The Farmingdale Board of Selectmen may have to call a special town meeting to raise more money for snowplowing because the only bid opened at its meeting Wednesday is significantly higher than what residents approved in June.

The bid of $811,965 for three years from McGee Construction is also nearly double the price of the winter road maintenance contract the board and the previous contractor agreed to terminate last month. The board and Ellis Construction agreed to part ways after only a year into the three-year, $487,500 contract because it was the target of frequent criticism from a small group of residents at board meetings.

The board drafted a new contract to clear up vague sections that led to disagreements about what the contractor could bill the town for.

The Farmingdale-based Ellis Construction submitted a bid for the new contract, but the board voted to not accept the bid because the company hadn’t attended a mandatory pre-bid meeting Sept. 2

Chairman David Sirois wanted to accept the bid, but the other two board members, James Grant and Nancy Frost, voted to not open it.

The town attorney told Sirois the board should allow Ellis Construction to bid because the board made changes to the contract at the pre-bid meeting, he said. However, Grant said he consulted the Maine Municipal Association, which advised him to not accept the bid.

The bid from West Gardiner-based McGee Construction is $264,000 for the first year, $270,600 for the second and $277,365 for the third. Because residents only approved spending $200,000 for snowplowing this year at June’s Town Meeting, the town can’t pay for the only bid without requesting additional money.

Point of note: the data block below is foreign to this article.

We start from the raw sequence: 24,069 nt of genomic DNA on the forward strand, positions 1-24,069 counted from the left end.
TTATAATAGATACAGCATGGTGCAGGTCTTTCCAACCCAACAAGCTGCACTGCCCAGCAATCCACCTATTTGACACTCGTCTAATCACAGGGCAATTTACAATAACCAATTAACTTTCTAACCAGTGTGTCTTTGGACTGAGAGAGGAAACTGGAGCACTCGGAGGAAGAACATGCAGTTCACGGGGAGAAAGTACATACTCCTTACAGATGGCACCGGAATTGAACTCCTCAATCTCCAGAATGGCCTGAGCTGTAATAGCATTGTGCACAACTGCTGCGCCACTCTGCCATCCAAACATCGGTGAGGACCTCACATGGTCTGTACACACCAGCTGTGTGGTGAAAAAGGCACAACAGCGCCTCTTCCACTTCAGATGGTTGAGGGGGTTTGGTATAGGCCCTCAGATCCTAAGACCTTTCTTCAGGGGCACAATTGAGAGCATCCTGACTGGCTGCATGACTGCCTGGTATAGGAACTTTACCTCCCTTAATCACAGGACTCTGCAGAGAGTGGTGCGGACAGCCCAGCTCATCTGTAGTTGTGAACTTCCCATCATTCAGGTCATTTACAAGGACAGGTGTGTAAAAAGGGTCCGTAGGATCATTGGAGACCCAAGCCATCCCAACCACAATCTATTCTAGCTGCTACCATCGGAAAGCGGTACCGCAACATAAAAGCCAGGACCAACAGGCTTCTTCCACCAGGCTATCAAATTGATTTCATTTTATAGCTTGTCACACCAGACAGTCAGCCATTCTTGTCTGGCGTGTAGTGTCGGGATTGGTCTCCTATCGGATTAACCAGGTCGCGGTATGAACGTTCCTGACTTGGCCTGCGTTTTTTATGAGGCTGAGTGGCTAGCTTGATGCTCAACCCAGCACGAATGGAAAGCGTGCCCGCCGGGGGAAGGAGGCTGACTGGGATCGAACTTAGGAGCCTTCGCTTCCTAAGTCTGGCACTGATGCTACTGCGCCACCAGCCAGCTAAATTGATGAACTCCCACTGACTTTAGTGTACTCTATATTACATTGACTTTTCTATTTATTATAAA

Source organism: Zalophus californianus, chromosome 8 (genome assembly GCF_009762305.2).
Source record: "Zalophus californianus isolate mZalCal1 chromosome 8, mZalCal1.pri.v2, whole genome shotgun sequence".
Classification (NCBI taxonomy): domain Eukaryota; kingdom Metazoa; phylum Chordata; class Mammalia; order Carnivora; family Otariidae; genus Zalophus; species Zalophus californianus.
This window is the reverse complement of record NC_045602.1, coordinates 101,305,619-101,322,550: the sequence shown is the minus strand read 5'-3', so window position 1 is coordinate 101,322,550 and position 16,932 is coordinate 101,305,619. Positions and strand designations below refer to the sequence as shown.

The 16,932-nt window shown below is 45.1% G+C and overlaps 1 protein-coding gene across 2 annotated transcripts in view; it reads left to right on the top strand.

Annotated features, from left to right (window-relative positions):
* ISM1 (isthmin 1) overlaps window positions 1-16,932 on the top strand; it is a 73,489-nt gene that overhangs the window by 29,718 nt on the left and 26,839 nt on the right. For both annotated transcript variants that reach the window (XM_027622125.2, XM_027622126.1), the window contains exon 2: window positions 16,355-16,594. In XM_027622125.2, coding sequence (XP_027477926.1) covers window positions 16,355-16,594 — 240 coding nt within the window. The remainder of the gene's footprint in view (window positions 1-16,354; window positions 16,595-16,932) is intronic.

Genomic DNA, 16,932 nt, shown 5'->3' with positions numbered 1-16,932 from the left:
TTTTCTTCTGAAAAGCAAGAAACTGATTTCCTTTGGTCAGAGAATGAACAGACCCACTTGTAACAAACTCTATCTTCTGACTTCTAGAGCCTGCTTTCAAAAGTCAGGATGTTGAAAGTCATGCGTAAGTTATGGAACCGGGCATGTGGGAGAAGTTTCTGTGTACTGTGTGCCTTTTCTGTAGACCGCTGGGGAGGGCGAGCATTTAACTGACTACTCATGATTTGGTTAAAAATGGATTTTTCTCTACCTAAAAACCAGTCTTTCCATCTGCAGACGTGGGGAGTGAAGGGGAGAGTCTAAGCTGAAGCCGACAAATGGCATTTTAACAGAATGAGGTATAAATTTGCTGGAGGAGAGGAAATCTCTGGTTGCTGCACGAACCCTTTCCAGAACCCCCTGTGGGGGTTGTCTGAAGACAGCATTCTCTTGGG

“We could consider throwing out the bid and rebidding it, but frankly, I don’t think it will turn out any different,” Sirois said. “Kind of at a loss here. Just really disappointed how high it was.”

Last year, McGee Construction bid $192,000 for each of the three years. That contract required the contractor to start with nearly 70 percent more sand and salt and to use liquid calcium chloride to pre-wet the mixture. The new contract doesn’t include the liquid brine and related equipment, but it requires an additional plow truck.

Sirois said the board will look into its options and discuss the issue at its meeting Wednesday. The town could call a special town meeting with seven days of notice to residents, according to Town Clerk Rose Webster.

“At this point, I have to wait and see,” Sirois said. “I was anxious to secure a plowing contractor because it’s getting late in the season. There’s not much time left. We’ve got to secure a plowing contractor one way or another. I’m just shaking my head.”

Grant, who made a motion to not accept the bid from Ellis Construction, said he was also a little surprised at how high McGee Construction’s bid was. He said he still thinks it was the right decision to not accept the other bid because Ellis Construction didn’t attend the mandatory pre-bid meeting.

“We as a select board said you are required to attend this. If we don’t enforce the rules set forth as a select board, we’re kind of destroying our own integrity,” Grant said.

Chris Ellis, an owner of Ellis Construction, raised objections about the fairness of the process after the board and the two contractors at the pre-bid meeting, McGee Construction and Farmingdale-based E.C. Barry and Son Construction, agreed to some changes to the contract. They reduced the size of two of the five required snowplow trucks and added wording to the subcontractor section acknowledging that the contractor may lease vehicles or operators even though the select board doesn’t encourage the use of subcontractors

The original contract and last year’s contract said the contractor will not subcontract or transfer any portion of the work without prior written approval from the board.

Ellis said last week that his company originally didn’t plan to bid on the contract because he felt it was too restrictive, and the company already had committed too many of its resources to other plowing jobs. He said he would have gone to the meeting if he had known that changes, specifically that the selectmen were allowing subcontracting, would be made to the contract.

Paul Koenig — 621-5663

[email protected]

Twitter: @paul_koenig